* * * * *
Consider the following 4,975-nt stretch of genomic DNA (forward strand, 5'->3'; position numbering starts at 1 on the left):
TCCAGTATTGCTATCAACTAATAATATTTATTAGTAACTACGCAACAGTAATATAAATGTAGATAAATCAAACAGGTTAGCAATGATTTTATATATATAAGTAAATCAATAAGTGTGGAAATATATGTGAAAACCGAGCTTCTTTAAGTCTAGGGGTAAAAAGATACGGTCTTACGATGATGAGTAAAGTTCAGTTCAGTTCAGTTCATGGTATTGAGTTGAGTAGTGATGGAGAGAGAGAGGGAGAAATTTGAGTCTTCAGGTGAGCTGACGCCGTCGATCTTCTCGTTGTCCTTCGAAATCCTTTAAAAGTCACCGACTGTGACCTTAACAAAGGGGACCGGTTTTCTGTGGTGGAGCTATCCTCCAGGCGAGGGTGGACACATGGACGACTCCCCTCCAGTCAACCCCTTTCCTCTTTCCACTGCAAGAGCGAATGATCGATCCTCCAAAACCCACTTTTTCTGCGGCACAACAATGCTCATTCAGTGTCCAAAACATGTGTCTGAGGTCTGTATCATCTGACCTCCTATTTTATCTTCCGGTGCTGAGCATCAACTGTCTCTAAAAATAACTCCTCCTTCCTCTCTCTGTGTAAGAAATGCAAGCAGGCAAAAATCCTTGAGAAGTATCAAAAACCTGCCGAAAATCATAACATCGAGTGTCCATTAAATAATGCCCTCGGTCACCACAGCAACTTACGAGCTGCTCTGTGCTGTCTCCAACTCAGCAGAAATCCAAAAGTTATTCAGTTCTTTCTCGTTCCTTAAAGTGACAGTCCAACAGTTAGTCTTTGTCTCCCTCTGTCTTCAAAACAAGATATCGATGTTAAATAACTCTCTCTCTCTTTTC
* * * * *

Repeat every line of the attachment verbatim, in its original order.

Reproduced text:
Consider the following 4,975-nt stretch of genomic DNA (forward strand, 5'->3'; position numbering starts at 1 on the left):
TCCAGTATTGCTATCAACTAATAATATTTATTAGTAACTACGCAACAGTAATATAAATGTAGATAAATCAAACAGGTTAGCAATGATTTTATATATATAAGTAAATCAATAAGTGTGGAAATATATGTGAAAACCGAGCTTCTTTAAGTCTAGGGGTAAAAAGATACGGTCTTACGATGATGAGTAAAGTTCAGTTCAGTTCAGTTCATGGTATTGAGTTGAGTAGTGATGGAGAGAGAGAGGGAGAAATTTGAGTCTTCAGGTGAGCTGACGCCGTCGATCTTCTCGTTGTCCTTCGAAATCCTTTAAAAGTCACCGACTGTGACCTTAACAAAGGGGACCGGTTTTCTGTGGTGGAGCTATCCTCCAGGCGAGGGTGGACACATGGACGACTCCCCTCCAGTCAACCCCTTTCCTCTTTCCACTGCAAGAGCGAATGATCGATCCTCCAAAACCCACTTTTTCTGCGGCACAACAATGCTCATTCAGTGTCCAAAACATGTGTCTGAGGTCTGTATCATCTGACCTCCTATTTTATCTTCCGGTGCTGAGCATCAACTGTCTCTAAAAATAACTCCTCCTTCCTCTCTCTGTGTAAGAAATGCAAGCAGGCAAAAATCCTTGAGAAGTATCAAAAACCTGCCGAAAATCATAACATCGAGTGTCCATTAAATAATGCCCTCGGTCACCACAGCAACTTACGAGCTGCTCTGTGCTGTCTCCAACTCAGCAGAAATCCAAAAGTTATTCAGTTCTTTCTCGTTCCTTAAAGTGACAGTCCAACAGTTAGTCTTTGTCTCCCTCTGTCTTCAAAACAAGATATCGATGTTAAATAACTCTCTCTCTCTTTTC